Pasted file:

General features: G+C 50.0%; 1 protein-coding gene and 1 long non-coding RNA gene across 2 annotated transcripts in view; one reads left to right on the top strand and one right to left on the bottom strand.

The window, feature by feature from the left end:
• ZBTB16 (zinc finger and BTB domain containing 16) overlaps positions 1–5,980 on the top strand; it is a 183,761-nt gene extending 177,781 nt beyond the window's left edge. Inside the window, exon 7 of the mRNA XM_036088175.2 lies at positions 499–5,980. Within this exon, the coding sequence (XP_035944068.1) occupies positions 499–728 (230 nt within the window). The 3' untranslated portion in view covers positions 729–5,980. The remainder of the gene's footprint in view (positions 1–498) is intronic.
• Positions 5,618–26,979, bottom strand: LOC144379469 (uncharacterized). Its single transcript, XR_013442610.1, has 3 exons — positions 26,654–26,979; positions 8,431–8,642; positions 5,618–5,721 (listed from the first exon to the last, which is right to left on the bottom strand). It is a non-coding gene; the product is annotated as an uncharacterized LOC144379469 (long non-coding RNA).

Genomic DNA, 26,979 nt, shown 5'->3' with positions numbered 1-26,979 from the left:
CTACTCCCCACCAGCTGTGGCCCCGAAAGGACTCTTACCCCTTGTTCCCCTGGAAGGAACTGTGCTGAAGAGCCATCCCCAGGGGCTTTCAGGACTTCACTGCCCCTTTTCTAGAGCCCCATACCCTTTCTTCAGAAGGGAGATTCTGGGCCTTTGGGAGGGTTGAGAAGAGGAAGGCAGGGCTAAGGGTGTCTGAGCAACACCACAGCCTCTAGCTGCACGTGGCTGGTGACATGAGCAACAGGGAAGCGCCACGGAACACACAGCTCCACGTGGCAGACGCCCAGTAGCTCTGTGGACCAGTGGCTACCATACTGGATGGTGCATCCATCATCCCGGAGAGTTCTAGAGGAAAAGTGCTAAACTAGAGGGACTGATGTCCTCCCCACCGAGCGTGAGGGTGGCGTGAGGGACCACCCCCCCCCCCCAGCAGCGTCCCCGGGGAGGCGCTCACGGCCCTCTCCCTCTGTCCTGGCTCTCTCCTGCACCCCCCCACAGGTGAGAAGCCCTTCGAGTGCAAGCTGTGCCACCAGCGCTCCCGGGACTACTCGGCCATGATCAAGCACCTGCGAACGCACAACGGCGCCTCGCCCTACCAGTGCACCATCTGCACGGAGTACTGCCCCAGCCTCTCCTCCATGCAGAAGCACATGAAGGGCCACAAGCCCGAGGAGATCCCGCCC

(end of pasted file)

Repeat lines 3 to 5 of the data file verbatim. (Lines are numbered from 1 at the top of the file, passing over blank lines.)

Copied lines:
• ZBTB16 (zinc finger and BTB domain containing 16) overlaps positions 1–5,980 on the top strand; it is a 183,761-nt gene extending 177,781 nt beyond the window's left edge. Inside the window, exon 7 of the mRNA XM_036088175.2 lies at positions 499–5,980. Within this exon, the coding sequence (XP_035944068.1) occupies positions 499–728 (230 nt within the window). The 3' untranslated portion in view covers positions 729–5,980. The remainder of the gene's footprint in view (positions 1–498) is intronic.
• Positions 5,618–26,979, bottom strand: LOC144379469 (uncharacterized). Its single transcript, XR_013442610.1, has 3 exons — positions 26,654–26,979; positions 8,431–8,642; positions 5,618–5,721 (listed from the first exon to the last, which is right to left on the bottom strand). It is a non-coding gene; the product is annotated as an uncharacterized LOC144379469 (long non-coding RNA).

Genomic DNA, 26,979 nt, shown 5'->3' with positions numbered 1-26,979 from the left: